U.S. trade war with China isn’t winnable, but Trump will likely claim victory anyway

With President Donald Trump announcing a new round of tariffs on China –imposing 10 percent on about $200 billion worth of goods from the country — Beijing said on Tuesday that it would retaliate with a new round of tariffs on U.S. imports. As these tariffs roll on and cause some fear and dread in several industries, it’s worth asking: What does a victory in a trade war with China actually look like? “If they get meaningful concessions out of the Chinese, they will consider this a success,” said Bart Oosterveld, director of the Global Business and Economics Program at the Atlantic Council. What, exactly, is a “meaningful confession,” though? Are there any hard targets included in that definition? Although the aim of these tariffs is to lower the U.S.-China trade deficit — by either $100 billion or $200 billion by the end of 2020 — a “win” can be defined in a number of ways. “Within the administration there are very different views about what a good outcome with China is,” said Oosterveld. Some, he pointed out, such as U.S. trade representative Robert Lighthizer, want to see complete reform, with China becoming a free-market economy. “Then there are others who want concessions on specific trade practices,” said Oosterveld, adding, “You can claim victory pretty quickly in this environment.” So, with some kind of (at least claim to) victory assured, we can expect more of the same in the short term — at least, until the November midterm elections. Along with the announcement of the new tariffs on Monday night, President Trump also said that if China retaliates (which it is). then the U.S. will “immediately pursue phase three, which is tariffs on approximately $267 billion of additional imports” — or pretty much everything the U.S. imports from China. Feeling pretty confident with a strong stock market and high employment figures, Oosterveld said the administration is sure to push ahead with the third round of tariffs. “The administration has no incentive, politically or economically, to back down before the midterms,” said Oosterveld. “This escalation kind of serves them well,” he added. Will these tariffs work to change China’s behavior and help narrow the trade deficit? Well, maybe, said Oosterveld, who sees the Chinese as being “relatively willing” to make some concessions. “But if you’re going to address the trade practices of China, long-term, I think you need to work with allies, like the E.U. and Japan, to apply pressure. I don’t think that’s happening right now,” he said. Indeed, the president seems to view this as a bilateral issue rather than a global one, and his Tuesday morning tweets make more of a nationalistic (or emotional) case for his actions, rather than a pragmatic one pitting China against America’s “great patriots”:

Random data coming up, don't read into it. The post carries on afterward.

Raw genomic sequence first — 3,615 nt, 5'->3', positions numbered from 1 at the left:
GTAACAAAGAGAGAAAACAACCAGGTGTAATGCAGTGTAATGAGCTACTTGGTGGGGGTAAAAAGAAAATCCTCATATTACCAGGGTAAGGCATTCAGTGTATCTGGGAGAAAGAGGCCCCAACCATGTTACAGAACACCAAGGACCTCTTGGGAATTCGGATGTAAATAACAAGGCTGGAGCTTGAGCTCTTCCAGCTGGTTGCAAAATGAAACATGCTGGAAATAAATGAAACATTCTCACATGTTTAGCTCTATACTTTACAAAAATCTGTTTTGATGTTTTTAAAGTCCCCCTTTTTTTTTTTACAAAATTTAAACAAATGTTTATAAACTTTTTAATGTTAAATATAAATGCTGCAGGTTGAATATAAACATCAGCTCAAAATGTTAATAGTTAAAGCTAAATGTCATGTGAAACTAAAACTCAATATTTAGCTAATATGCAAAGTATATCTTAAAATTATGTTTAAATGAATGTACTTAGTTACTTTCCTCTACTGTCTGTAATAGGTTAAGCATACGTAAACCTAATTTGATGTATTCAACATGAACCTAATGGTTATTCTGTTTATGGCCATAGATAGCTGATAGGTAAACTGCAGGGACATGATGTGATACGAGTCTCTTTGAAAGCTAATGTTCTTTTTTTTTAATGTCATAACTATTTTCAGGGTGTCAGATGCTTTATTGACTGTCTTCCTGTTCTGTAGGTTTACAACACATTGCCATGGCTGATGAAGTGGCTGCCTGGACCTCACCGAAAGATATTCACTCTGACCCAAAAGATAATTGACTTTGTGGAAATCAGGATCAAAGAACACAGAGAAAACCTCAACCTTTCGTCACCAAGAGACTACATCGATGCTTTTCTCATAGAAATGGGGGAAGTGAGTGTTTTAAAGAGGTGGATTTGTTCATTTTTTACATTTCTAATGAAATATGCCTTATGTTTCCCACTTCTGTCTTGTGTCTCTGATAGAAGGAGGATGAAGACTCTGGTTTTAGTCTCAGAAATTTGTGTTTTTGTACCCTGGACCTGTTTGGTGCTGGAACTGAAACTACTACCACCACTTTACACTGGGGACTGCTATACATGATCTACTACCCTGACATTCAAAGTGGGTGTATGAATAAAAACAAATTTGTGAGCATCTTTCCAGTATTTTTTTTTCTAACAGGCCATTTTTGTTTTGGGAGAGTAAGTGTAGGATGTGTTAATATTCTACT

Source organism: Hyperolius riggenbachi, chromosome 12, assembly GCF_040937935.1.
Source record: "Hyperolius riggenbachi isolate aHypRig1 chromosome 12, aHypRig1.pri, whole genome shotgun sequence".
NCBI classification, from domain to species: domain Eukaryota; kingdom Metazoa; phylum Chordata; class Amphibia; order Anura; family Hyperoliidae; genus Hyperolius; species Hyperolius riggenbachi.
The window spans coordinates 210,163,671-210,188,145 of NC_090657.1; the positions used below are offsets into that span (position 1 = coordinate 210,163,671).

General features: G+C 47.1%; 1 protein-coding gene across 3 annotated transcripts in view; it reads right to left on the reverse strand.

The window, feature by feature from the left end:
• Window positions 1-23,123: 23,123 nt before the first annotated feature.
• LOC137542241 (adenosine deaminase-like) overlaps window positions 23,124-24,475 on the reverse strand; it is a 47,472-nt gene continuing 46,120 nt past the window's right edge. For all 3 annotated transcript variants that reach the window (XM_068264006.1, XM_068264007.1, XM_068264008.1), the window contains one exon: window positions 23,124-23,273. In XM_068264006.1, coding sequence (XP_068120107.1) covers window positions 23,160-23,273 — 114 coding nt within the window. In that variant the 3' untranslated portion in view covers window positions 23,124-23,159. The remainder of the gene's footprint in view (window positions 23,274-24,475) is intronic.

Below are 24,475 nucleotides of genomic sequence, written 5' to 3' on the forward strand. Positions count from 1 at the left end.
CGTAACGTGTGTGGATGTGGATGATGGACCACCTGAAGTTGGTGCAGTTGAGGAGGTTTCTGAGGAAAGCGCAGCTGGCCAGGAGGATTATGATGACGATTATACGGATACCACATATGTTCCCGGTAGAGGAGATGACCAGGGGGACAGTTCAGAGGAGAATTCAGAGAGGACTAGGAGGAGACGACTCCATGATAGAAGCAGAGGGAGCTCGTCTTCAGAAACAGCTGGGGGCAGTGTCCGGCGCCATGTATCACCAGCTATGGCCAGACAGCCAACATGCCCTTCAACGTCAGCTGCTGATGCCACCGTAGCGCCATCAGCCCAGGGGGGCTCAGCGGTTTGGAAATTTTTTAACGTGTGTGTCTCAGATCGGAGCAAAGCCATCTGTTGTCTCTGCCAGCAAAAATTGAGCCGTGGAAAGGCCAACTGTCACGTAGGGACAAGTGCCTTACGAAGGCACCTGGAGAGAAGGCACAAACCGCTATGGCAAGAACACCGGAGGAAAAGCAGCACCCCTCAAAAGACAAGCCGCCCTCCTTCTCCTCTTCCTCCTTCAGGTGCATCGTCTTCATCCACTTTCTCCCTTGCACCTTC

But many U.S. businesses worry that the president’s tariffs will be what puts them in the line of fire: Thousands of companies and trade industries have registered their concerns with Lighthizer’s office, saying that their businesses will take a hit from which they can’t recover. Many have applied to get their products off the tariff list. This, said Oosterveld, seems to be an acceptable price to pay for the Trump administration. “We have very solid economic growth and this, in and of itself, won’t trigger an  economic downturn … I’m sure there’s downstream harmful effects to individuals, to certain companies, to certain industries, certainly to companies abroad and certain industries there — I don’t think that’s a major area of concern to this administration right now.”